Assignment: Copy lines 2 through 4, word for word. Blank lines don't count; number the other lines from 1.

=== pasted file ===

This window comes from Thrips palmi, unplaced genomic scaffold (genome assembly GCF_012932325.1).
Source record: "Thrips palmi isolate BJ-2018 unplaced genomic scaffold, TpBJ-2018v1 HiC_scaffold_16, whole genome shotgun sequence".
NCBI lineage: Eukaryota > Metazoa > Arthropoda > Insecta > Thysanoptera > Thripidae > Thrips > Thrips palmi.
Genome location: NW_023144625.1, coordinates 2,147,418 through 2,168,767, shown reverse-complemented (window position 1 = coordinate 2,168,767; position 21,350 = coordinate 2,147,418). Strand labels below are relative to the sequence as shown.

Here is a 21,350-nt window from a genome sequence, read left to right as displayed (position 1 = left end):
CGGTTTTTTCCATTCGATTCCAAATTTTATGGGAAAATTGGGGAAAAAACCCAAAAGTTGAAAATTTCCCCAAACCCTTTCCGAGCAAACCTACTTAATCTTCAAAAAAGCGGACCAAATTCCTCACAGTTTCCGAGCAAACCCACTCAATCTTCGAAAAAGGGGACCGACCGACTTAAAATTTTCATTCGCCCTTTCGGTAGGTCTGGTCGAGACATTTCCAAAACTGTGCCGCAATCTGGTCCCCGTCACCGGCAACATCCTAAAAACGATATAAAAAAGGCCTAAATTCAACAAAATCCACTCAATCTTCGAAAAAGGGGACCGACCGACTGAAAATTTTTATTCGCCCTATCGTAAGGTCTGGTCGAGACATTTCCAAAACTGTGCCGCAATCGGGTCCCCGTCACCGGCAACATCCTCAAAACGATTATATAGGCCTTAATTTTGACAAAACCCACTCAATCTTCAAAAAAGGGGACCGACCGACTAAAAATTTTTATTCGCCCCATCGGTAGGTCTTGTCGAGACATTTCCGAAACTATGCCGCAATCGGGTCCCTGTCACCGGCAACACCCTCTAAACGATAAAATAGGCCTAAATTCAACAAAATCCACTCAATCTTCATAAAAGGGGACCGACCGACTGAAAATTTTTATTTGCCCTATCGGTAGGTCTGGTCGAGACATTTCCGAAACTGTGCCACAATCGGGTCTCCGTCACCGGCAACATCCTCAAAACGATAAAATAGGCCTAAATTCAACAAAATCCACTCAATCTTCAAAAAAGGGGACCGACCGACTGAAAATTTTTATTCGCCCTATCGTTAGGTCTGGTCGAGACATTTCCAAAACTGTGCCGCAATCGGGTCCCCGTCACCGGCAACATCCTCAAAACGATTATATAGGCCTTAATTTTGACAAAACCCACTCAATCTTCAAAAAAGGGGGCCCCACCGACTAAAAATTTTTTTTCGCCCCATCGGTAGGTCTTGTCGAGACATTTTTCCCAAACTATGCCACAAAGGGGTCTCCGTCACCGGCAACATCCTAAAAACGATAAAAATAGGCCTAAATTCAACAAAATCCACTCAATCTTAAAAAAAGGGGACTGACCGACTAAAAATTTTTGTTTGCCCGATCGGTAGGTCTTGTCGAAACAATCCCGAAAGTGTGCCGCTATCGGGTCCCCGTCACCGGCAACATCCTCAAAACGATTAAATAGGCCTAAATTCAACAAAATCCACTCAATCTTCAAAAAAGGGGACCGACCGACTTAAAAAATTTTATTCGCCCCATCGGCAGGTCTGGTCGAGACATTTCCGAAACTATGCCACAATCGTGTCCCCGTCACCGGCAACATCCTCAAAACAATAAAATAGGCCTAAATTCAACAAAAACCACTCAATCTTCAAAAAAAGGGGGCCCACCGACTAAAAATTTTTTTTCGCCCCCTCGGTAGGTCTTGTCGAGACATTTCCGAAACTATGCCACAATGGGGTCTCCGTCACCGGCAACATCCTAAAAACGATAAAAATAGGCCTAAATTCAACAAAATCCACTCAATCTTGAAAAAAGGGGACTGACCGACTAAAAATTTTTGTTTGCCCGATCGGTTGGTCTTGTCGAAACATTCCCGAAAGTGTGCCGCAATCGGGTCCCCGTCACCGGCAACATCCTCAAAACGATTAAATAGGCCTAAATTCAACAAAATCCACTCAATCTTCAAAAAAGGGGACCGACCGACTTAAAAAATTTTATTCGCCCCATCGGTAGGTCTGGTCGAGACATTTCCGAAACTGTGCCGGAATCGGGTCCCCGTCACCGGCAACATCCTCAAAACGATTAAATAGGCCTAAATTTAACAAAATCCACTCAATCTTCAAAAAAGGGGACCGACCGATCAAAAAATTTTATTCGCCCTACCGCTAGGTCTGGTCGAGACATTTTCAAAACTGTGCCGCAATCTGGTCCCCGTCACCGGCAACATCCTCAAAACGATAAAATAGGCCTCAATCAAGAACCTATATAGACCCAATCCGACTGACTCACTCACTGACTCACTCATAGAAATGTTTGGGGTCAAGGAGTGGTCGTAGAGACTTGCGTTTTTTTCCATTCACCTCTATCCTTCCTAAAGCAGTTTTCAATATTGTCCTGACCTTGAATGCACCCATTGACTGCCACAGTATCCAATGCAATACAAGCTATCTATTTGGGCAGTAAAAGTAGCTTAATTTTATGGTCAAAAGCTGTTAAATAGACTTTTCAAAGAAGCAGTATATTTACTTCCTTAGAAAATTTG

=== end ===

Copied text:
Source record: "Thrips palmi isolate BJ-2018 unplaced genomic scaffold, TpBJ-2018v1 HiC_scaffold_16, whole genome shotgun sequence".
NCBI lineage: Eukaryota > Metazoa > Arthropoda > Insecta > Thysanoptera > Thripidae > Thrips > Thrips palmi.
Genome location: NW_023144625.1, coordinates 2,147,418 through 2,168,767, shown reverse-complemented (window position 1 = coordinate 2,168,767; position 21,350 = coordinate 2,147,418). Strand labels below are relative to the sequence as shown.